— Dave Hallmon (@DaveHallmon) May 29, 2014
He also shared a link to an article from Fast Company in 2000, Cisco’s Quick Study that discusses using the Web to reinvent training inside the world’s most Internet-centric big company, Cisco. I have included a snibit of the article below that discusses what Tom Kelly learned about eLearning back in 2000 and how it’s changing the style and the substance of training at Cisco Systems. What great incite Tom Kelly shared in 2000 and these are still trends and issues that we are discussing in 2014.
A Lesson Plan for eLearning
Tom Kelly, VP of worldwide training at Cisco Systems, works inside the world’s most Internet-centric big company. So it’s no surprise that he champions Web-based education — “e-learning” — and that he and his team operate at the cutting edge of the field. Kelly may be in the early stages of his work, but he has already learned some important lessons.
Small is beautiful
One problem with how most companies deliver information is that they expect people to spend too much time at one sitting. We work in a world of limited attention spans, unlimited demands on people’s time, and endless multitasking, Kelly says. Learning programs have to reflect these realities: “Most e-learning is still anchored in the mind-set that learning means going somewhere for 8 hours at a time to study a 40-hour curriculum. We may have a 40-hour curriculum, but we deliver it in 20-minute chunks, or even faster. That makes it easier for people to build learning into their workday.”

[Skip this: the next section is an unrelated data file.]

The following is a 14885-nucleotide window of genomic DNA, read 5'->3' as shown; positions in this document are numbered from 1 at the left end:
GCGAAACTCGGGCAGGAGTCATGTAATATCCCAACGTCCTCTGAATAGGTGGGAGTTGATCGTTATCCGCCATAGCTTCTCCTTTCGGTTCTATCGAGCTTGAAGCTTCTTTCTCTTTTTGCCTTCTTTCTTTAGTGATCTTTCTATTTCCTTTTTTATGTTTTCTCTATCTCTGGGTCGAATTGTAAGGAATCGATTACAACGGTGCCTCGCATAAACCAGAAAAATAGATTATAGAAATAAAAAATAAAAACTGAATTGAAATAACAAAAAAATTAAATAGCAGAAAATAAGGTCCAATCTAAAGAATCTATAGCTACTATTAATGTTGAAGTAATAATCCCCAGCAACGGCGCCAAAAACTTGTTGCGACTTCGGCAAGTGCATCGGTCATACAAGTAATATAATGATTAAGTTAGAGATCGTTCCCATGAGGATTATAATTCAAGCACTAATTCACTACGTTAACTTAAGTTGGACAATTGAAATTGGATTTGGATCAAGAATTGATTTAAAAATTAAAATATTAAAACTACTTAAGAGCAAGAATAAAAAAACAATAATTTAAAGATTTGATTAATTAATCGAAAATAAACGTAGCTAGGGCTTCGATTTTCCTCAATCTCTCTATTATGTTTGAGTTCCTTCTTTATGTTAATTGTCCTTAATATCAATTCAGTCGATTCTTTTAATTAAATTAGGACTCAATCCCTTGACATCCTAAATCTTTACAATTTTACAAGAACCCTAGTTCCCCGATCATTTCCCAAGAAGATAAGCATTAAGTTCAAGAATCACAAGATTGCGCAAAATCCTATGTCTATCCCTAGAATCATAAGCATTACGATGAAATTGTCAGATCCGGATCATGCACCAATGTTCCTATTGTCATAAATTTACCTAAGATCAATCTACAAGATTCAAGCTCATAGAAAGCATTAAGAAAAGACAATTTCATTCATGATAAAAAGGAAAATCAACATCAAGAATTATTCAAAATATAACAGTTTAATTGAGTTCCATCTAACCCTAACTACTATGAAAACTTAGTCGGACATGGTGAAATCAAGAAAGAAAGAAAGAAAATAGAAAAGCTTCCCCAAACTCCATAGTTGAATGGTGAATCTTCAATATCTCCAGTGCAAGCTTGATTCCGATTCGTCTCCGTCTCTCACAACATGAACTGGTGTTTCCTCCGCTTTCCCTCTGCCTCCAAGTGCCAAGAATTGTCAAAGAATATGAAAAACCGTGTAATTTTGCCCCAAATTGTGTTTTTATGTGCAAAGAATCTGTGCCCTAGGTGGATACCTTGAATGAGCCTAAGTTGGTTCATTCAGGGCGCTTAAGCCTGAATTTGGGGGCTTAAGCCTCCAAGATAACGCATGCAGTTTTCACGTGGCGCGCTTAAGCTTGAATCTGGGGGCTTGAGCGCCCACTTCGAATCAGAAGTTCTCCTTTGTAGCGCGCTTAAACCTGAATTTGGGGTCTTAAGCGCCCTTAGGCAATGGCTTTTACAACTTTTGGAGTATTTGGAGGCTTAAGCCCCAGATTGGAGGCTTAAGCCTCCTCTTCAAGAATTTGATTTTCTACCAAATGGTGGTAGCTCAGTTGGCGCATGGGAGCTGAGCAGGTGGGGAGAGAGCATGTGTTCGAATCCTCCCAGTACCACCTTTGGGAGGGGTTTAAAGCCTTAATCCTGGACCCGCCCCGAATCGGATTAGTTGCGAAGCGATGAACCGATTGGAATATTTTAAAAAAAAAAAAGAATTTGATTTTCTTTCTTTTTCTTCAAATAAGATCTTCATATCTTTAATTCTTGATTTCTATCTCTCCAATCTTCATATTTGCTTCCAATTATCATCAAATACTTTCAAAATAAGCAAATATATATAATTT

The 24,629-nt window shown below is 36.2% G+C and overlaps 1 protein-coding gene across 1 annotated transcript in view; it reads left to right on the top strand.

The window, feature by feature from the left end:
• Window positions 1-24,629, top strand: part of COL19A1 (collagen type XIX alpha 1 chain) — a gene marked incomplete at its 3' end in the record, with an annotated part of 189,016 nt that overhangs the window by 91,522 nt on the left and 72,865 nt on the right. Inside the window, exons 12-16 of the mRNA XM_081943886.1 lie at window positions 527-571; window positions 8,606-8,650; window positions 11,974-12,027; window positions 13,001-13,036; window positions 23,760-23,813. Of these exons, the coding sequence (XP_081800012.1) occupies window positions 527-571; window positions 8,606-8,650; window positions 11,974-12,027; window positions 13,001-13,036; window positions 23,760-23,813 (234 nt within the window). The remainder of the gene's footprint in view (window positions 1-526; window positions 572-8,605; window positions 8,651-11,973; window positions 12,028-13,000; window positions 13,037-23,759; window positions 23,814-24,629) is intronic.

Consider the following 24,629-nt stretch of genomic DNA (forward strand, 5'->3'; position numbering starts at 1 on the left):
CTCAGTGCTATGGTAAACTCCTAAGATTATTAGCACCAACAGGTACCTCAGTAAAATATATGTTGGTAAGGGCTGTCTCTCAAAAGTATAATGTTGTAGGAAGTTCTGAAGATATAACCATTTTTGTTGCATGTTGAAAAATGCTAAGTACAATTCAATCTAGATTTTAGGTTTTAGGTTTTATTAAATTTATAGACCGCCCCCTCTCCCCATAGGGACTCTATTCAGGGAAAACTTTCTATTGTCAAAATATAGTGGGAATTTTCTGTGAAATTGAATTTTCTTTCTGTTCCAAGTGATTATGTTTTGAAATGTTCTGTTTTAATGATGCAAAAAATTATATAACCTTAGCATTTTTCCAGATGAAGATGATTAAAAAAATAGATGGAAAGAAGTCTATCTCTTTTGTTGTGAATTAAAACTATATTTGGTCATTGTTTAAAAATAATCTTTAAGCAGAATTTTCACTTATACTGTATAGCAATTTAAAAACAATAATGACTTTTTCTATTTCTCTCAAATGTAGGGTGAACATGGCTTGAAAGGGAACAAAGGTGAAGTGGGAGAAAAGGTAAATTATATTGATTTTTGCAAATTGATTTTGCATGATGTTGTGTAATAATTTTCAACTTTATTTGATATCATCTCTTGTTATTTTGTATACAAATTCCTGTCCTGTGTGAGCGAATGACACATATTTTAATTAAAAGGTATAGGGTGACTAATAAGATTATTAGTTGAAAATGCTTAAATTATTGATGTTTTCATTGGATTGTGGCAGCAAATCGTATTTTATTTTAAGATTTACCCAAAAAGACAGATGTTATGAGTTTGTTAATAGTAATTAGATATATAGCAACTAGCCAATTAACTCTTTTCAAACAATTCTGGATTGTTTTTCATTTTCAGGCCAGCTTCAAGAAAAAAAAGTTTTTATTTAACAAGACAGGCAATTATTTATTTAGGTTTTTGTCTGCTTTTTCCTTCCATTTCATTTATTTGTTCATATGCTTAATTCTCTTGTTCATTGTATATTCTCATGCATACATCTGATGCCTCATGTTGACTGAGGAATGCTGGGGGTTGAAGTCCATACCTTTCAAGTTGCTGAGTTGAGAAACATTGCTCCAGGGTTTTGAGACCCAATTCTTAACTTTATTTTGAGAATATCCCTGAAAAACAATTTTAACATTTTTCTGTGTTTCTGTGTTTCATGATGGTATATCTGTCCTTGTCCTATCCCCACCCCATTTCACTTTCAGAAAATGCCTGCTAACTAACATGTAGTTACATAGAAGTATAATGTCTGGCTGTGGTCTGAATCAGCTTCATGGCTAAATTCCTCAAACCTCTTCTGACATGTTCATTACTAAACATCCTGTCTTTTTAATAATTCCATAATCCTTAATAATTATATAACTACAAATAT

Blends are powerful.
“E-learning does not imply the absence of human beings,” Kelly argues. “We recently did a workshop where there were 40 people in a physical classroom, plus 60 people online in other parts of the United States and Europe. All 100 people were engaged in a lesson with a live instructor at the same time. It was a real classroom combined with a virtual classroom. We took the outcome of that, digitized some of the video and audio, and put it online so that people who couldn’t participate could later access the information and ideas. The best solutions are often blended solutions.”
Measure what matters.
“The real measures of success here at Cisco do not involve training issues: ‘Do our people learn better?’ They involve business issues: ‘Is Cisco performing better?’ There’s certainly no arguing the altruistic side of education — that well-trained people are more valuable than untrained people. But that’s kind of esoteric. If customer satisfaction goes up because we have a more knowledgeable sales force, that’s not esoteric. If technology adoption occurs faster because the sales force is better-trained, we have real business impact that’s measurable. That’s the real benefit of e-learning, and that’s what we have to measure.”
New technologies require new leaders.
“One real problem with e-learning is that traditional training people are in charge of it,” Kelly says. “You’ve got people who have spent 20 years in lecture-lab environments, and now they’re deploying e-learning inside their companies. No wonder it doesn’t work! Can you imagine if the post office was in charge of email?”